Facebook Accessibility for Users & Content Creators

Understanding Key Facebook Accessibility Settings and Features

As a whole, we are more online today than ever. Some may still resist the siren song of social media, but most don’t, and many of us have not really “logged off” for longer than we can remember, not including platform crashes or internet outages. In fact, billions of people use the most popular platforms, on every kind of device as yet known. With 4.70 billion human beings around the globe using some form of social media, Facebook alone has slightly more than 3 billion users as of 2024, with 3.24 billion daily active users thumbing through their feeds, sharing, liking, and laugh or cry reacting. While other social media platforms have been busily starting up and engaging their own user bases, Facebook remains a classic and very popular form of social interaction online. Its format lends itself easily to connecting with friends and family, posting and sharing photos from sunsets to smoothies to selfies, and to finding news items both fake and real. Facebook opens up the world to so many people. But what happens when some of those people can’t access the news, information and connections that Facebook and other social media platforms have to offer? A fair percentage of those billions of users have some form of disability. And while platforms have been steadily improving their accessibility options and features, not all content is accessible.


Web & Digital Accessibility: Unlocking Social Media For Everyone

Web and digital accessibility refers to the design and development of online content and interfaces that can be readily navigated, understood, and engaged with by everyone, regardless of their ability. This includes people with visual, auditory, motor, or cognitive impairments. The goal of web and digital accessibility in a social media context is to prevent or remove barriers that block some users from using the platform entirely, or from using it to its full potential. Everyone should have equal access to information and technology. Just as physical spaces have ramps and elevators so everyone can enter and participate, digital spaces need to be accessible to users with disabilities.

When social media content is not accessible, it can have a significant negative impact. People with disabilities are excluded from the conversations and connections happening online. This is a loss not just for the individuals who are unable to access the content, but also for the content creators themselves, as well as any sponsoring businesses that may work with them. Social media exists to reach an audience and build community; inaccessible content cuts off a significant portion of potential viewers and followers.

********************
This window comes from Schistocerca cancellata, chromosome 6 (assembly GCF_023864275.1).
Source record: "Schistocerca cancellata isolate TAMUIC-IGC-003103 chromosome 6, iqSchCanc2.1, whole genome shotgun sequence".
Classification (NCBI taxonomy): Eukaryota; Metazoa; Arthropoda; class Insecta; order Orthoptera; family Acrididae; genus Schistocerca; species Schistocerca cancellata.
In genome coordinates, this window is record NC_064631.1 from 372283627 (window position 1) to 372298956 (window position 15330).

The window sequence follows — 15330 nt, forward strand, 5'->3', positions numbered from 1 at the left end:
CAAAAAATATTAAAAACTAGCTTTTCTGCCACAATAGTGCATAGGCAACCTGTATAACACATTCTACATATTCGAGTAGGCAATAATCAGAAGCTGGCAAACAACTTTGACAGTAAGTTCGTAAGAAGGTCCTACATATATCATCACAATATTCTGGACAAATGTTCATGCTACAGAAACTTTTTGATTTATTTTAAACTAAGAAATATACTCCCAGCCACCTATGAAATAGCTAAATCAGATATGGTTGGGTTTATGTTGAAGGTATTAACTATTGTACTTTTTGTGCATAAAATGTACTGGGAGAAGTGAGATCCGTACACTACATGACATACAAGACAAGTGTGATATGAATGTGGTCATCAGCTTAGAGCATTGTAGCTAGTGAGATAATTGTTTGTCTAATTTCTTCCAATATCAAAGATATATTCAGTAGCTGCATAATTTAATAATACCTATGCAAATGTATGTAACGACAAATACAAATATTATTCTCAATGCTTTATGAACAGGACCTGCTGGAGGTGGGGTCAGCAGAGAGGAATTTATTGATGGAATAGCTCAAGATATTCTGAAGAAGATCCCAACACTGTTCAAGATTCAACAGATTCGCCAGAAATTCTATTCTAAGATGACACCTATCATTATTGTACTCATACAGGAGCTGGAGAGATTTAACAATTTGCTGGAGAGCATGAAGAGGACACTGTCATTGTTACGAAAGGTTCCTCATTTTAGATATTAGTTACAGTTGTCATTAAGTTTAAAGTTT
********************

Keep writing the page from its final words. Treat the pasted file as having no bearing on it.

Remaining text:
Facebook's Commitment to Accessibility

Facebook has both expressed and demonstrated that it is committed to making its platform accessible to users with disabilities. While there is always room for improvement, Facebook has implemented numerous tools and features aimed at improving accessibility. The platform continuously develops updates and improvements to help keep the Facebook environment accessible, so that users with disabilities can navigate and use the site effectively.

Facebook’s Built-In Accessibility Tools

Currently, Facebook offers the below options as part of its included accessibility settings and features:

  • Screen Reader Support
    Facebook is compatible with screen readers, which convert text to audible speech or Braille for users who are blind or have low vision.
  • Automatic Alt Text
    This feature uses object recognition technology to provide text descriptions of photos for users who are blind or have low vision.
  • Keyboard Shortcuts
    Facebook includes keyboard shortcuts for users who find it difficult or uncomfortable to use a mouse.
  • Closed Captions
    Videos on Facebook can include automatically generated closed captions, which are helpful for users who are deaf or hard of hearing.
  • Text Size Adjustment
    Users can adjust the text size on their Facebook feed to improve readability. This is available under Facebook Settings > Appearance > Customize Fonts.

End users can customize their Facebook experience to meet their individual needs using the settings and features above. These and other settings are available in the platform’s accessibility menu, where users can also find and activate Facebook accessibility features such as screen readers and keyboard shortcuts. By personalizing these settings, users can navigate Facebook in a way that best suits their personal preferences and requirements.